• Tip Sheet

5 to 8 YEARS

As in the earlier years, kids’ thinking, feeling and growth will continue to develop, but as they transition from preschool into kindergarten, their learning will be more formal and focused on academic subjects. These formal school subject areas are categorized in Colorado’s Academic Standards.

Colorado Academic Standards content areas include:

  • Comprehensive Health and Physical Education
    • It’s important for kids to eat well, get enough sleep, and exercise to stay healthy.
    • Kids will develop their ability to move during a variety of routines, games, and activities.
    • Kindergarteners should show respect for themselves and others and follow directions. First grade students grow in their ability to effectively work with others, including following the rules. In second and third grade, children continue developing social skills so that they can work well with other students in class.
  • World Languages
    • Students learn about other cultures – their language, interactions, and cultural products.
    • Students begin to learn how to communicate in a foreign language.
    • Students connect their experiences to the language they are learning.
    • Learning a new language and about a new culture helps students to learn more about their own culture and experiences.
  • Reading, Writing and Communicating
    • Students are learning how to speak and understand the language(s) spoken around them.
    • Students begin to read. While preschool and kindergarten children learn the basics of reading (letters and phonics), children in first through third grade begin to read on their own.
    • In preschool, kids learn that writing means something and communicates ideas. Students begin to print upper and lower case letters and add spacing between words in kindergarten. In first through third grade, students learn to write with more structure to tell stories and give messages.
    • Students begin to gather information, answer questions and solve problems.
  • Mathematics
    • Students learn about numbers and how they are related.
    • Students learn how to think though and solve math problems.
    • Students learn how to recognize, describe, and compare shapes, objects and structures.
    • Students begin to use data to answer questions.
  • Science
    • Students learn about physical science and changes in matter and energy.
    • Students learn about living things and how they interact with each other and their environment.
    • Students learn how Earth’s systems function and interact with other objects in space.
  • Social Studies
    • Students learn about historical people and events, which helps to develop moral understanding and comprehend how things change.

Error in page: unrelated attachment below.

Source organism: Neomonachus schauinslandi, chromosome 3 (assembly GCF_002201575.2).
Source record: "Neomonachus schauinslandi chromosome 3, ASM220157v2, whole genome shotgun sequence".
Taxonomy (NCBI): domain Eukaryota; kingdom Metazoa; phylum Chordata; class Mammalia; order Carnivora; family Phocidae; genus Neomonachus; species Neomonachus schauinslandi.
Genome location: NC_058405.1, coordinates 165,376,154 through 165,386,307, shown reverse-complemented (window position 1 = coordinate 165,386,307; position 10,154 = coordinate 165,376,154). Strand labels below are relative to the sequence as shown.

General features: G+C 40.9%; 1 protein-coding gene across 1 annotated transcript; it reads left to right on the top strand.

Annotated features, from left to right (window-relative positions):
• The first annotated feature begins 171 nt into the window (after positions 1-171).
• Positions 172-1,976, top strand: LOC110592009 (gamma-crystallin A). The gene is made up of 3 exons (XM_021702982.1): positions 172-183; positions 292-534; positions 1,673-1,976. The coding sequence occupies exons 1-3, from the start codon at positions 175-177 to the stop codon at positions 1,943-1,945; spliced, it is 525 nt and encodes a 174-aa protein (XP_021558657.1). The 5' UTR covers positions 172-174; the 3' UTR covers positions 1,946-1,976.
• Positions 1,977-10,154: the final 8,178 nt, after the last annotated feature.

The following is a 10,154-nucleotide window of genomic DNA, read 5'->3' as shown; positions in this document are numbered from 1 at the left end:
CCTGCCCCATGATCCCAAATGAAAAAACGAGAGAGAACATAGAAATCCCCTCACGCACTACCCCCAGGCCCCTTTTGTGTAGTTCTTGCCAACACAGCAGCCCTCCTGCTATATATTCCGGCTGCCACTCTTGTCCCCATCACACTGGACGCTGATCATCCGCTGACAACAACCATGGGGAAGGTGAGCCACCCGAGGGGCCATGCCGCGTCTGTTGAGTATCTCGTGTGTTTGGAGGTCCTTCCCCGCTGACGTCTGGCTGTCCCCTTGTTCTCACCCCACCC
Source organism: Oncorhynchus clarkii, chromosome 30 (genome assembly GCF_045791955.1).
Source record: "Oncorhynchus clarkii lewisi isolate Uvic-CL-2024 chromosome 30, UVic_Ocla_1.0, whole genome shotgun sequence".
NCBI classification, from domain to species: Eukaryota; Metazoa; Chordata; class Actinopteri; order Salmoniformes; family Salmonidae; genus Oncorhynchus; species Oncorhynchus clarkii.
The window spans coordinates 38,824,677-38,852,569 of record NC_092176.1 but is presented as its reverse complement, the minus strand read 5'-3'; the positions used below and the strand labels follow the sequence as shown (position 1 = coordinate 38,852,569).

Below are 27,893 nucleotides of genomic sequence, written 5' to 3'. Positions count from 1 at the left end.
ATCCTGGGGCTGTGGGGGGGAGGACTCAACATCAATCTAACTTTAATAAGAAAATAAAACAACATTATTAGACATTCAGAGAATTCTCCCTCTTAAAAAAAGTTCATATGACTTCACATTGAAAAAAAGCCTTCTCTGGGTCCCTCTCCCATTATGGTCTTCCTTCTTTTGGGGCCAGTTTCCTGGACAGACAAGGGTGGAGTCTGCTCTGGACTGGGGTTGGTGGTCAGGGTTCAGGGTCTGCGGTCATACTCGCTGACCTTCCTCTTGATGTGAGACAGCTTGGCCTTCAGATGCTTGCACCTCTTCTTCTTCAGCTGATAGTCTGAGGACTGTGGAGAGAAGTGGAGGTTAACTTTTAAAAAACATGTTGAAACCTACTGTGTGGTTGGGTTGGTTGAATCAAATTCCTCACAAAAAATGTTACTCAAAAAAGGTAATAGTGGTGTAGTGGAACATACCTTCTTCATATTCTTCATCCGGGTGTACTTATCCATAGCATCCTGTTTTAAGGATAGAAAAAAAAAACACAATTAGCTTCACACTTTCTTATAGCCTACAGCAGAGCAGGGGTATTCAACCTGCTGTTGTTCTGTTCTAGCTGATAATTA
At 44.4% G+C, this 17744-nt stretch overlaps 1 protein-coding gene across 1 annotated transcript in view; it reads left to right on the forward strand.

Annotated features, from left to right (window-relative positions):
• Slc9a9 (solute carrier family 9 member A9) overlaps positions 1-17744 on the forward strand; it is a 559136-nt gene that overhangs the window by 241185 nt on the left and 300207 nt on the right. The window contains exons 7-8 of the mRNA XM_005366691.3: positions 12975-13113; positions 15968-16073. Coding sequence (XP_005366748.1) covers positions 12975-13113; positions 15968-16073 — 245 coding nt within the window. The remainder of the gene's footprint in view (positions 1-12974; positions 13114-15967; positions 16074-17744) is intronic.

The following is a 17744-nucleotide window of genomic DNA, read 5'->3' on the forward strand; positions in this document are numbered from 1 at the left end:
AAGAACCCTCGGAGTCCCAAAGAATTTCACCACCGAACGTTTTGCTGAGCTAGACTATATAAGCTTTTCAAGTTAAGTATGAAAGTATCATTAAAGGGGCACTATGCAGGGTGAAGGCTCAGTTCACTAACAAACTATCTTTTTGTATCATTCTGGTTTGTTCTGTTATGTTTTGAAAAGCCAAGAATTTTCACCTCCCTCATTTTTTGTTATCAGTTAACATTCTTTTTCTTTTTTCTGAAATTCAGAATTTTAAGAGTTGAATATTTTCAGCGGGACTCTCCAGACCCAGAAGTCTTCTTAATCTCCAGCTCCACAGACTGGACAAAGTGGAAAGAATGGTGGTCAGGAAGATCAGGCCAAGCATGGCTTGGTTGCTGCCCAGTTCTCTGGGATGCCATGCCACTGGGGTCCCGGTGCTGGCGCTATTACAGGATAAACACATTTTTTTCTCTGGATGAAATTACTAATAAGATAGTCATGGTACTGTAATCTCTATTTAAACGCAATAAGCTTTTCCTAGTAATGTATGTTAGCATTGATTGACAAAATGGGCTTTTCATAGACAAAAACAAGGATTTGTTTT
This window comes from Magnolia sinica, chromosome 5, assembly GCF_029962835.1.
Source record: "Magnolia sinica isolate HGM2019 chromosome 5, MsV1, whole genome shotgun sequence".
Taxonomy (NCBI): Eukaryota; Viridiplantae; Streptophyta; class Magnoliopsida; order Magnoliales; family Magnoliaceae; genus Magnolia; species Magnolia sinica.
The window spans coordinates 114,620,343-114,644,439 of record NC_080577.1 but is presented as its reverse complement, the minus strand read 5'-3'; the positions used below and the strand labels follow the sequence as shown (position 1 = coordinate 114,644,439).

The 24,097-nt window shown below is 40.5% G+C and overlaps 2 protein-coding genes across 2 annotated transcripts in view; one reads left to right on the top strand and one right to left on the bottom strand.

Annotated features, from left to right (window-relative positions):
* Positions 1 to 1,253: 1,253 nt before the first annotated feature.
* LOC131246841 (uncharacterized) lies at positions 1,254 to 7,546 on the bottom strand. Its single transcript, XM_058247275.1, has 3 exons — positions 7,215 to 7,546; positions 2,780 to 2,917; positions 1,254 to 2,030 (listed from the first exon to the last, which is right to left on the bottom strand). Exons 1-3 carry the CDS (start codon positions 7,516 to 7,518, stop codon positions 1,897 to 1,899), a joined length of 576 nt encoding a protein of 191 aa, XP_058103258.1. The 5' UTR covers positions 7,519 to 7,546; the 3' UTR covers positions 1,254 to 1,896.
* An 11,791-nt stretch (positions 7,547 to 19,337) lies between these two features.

• Students learn about world regions and resources and how places are connected locally, nationally and globally.
    • Students learn about economics and personal finances.
    • Students learn about government, citizenship and law.
  • Music
    • Students learn how to express themselves in response to music, for example, by singing songs.
    • Students learn how music has a different language and structure.
    • Students develop the knowledge to evaluate and critique music.
  • Dance
    • Students develop the confidence and skills to dance and perform.
    • Students learn how to create dance elements and translate ideas through movement.
    • Students learn about the history of dance.
  • Visual Arts
    • Students learn how visual arts can help someone express themselves and communicate with others.
    • Students learn how to critique art.
    • Students learn how to create art with different techniques and using different materials.
    • Students understand how visual arts can be a part of lifelong learning.
  • Drama & Theater Arts
    • Students learn how to create and participate in theater, including performing in and writing plays.
    • Students develop the skills to critique theater and identify elements of theater in their everyday life.

Collectively these areas reflect all that a student will learn in school, but there are also other important areas of child development including their overall health, feelings and emotions. Students will also continue to develop important skills that will help them be successful in life. Colorado calls these 21st Century Skills and they include, but are not limited to, students’ ability to think critically and work well with others.


Note: It is important to arrange for regular health and developmental exams with a health care provider. These are usually part of a well-child visit and can include vision, hearing and oral health screenings.

Questions? Concerns?

The Guidelines describe how a typical child develops but it is important to understand that each child learns and develops at his or her own individual pace. Since each child is different, caregivers should talk with a health care provider or other trusted professional about any questions or concerns. For more information about questions or concerns you may have, please contact us.